Willow

    Looks pretty, seems precious (I never thought I'd say that; maybe there's hope for me) and it's exactly the kind of food I like eating, cooking and ordering. Will have to put this one on my ever-expanding "to-go" list. Willow 506 Franklin Avenue (Fulton Street) Bedford-Stuyvesant http://ny.eater.com/2015/3/6/8161007/willow-the-diminutive-bed-stuy-restaurant-from-the-pines-team-opens
  23. Daniel

    Dram Shop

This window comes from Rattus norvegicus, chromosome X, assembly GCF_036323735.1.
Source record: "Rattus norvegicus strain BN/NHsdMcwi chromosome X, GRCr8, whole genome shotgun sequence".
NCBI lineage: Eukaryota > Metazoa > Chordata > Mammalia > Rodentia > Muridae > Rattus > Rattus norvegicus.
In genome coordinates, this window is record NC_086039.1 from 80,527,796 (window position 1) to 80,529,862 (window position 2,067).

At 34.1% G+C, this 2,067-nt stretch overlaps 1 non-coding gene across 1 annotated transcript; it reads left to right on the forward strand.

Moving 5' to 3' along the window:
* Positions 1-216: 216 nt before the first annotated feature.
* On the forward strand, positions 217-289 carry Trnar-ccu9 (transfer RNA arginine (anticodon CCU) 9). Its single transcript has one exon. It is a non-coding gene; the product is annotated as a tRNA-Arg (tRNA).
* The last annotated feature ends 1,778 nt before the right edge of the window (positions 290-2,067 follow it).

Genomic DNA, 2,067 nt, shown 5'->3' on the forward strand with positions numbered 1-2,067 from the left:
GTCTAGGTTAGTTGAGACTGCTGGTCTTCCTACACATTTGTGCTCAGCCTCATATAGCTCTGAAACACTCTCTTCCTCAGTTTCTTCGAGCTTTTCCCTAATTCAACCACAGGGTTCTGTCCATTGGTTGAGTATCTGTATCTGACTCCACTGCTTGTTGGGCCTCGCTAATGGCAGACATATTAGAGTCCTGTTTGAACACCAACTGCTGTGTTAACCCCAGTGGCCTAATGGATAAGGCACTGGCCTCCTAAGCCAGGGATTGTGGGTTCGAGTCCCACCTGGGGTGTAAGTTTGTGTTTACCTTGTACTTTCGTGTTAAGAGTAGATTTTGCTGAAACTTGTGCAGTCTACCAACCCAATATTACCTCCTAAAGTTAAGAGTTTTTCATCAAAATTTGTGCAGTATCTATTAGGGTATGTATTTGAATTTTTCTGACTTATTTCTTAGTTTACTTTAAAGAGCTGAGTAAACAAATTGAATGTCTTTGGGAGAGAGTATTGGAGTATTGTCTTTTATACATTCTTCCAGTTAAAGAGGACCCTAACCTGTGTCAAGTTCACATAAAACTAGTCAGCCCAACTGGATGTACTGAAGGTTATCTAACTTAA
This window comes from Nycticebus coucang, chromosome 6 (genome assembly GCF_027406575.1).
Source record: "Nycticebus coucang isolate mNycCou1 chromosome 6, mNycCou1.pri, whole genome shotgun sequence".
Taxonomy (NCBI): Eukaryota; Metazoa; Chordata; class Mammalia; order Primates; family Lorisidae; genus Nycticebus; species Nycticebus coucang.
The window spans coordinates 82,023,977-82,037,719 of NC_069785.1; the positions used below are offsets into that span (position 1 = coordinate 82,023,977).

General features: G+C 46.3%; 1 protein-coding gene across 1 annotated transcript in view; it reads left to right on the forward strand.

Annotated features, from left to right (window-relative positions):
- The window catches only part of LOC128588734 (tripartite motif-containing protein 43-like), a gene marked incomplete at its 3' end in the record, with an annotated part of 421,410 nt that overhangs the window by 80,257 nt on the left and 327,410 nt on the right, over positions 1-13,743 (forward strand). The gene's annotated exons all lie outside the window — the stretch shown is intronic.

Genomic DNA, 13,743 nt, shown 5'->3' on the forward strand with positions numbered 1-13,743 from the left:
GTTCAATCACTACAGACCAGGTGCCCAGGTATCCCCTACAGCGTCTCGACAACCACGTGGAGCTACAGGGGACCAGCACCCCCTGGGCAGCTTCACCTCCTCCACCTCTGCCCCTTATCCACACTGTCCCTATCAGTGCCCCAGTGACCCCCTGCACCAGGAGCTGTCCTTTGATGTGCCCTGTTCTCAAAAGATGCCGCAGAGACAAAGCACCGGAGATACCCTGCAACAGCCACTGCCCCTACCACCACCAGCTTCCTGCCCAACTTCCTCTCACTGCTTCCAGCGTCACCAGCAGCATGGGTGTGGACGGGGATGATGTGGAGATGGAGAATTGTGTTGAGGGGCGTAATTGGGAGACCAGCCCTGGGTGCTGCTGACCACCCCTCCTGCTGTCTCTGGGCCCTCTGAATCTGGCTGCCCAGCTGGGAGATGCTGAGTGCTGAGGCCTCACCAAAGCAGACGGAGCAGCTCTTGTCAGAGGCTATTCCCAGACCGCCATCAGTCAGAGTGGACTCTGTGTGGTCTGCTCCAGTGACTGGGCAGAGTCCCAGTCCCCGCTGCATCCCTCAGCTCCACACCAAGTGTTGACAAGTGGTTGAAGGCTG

We have been going here since we moved to Brooklyn about 8 years ago.. Miss K loves buffalo wings and this place has been consistently her favorite place.. When she is asked where she would like to go for dinner, it's either here or some expensive Sushi Place.. I like that she likes here more.. It's a sports bar or Irish Bar type vibe inside.. There is a long wooden bar in the front, there are booths in the back, along with some video games and scattered tables.. It reminds me of those after work hook up bars in Midtown Manhattan that I am so happy to have long been absent from. But, anyway, she loves it.. So, it's dark, loud and by the time we are finished eating, the room is loud and we normally are privy to a table of drunken girls screaming at the top of their lungs.. Last night, my favorite over heard quote was a guy describing taking a "deuce" in a steamy bathroom.. It's a lot of fun.. But, she is unaware of everything that is happening and is content with eating her wings and her wedge salad. We found this place after doing a search for Brooklyn's Best Wings or Burger or something.. In my opinion, it has neither.. We have long abandoned ordering the burger.. The wings are just Frank's Red Hot Sauce with butter.. They often even come soggy.. We specifically have to order them crispy or, they come pre-fried and soggy.. Last night we forgot and they were soggy.. The rest of the menu, which is really small reads like a typical bar. Irish Nachos (fries), Regular Nachos, wedge salad, chili, burger, pimento cheese, a fried chicken sandwich and chicken fingers.. That is pretty much it. We ordered 20 wings, a wedge salad and their chili.. A true Stoner Picnic: Nothing too exciting.. The chili was watery, the wings were soggy, the wedge salad was just ok.. Miss K was super happy.. It's a relaxed vibe. Would be an ok enough spot to go to with friends to watch a sport or something. But, really, unless your daughter is asking to go here, I would say there is very little reason to go.